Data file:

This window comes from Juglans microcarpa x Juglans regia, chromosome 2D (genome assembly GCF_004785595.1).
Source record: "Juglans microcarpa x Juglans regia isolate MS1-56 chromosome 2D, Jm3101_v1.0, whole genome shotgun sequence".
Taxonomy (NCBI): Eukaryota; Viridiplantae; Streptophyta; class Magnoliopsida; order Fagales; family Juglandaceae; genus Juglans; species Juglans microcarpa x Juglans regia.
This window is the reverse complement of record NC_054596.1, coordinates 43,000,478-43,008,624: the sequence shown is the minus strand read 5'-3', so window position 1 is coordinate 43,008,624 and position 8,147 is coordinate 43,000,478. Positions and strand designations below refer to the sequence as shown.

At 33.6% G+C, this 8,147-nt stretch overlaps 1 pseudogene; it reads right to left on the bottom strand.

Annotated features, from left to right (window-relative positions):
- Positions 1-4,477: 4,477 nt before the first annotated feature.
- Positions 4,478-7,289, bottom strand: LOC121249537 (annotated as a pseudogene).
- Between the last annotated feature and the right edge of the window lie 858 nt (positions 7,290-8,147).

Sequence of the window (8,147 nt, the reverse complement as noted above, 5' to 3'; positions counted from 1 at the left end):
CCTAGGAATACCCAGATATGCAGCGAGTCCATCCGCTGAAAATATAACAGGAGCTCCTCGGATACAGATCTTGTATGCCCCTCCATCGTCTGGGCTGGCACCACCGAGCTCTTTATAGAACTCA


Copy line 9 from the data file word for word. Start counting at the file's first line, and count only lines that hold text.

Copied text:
- Between the last annotated feature and the right edge of the window lie 858 nt (positions 7,290-8,147).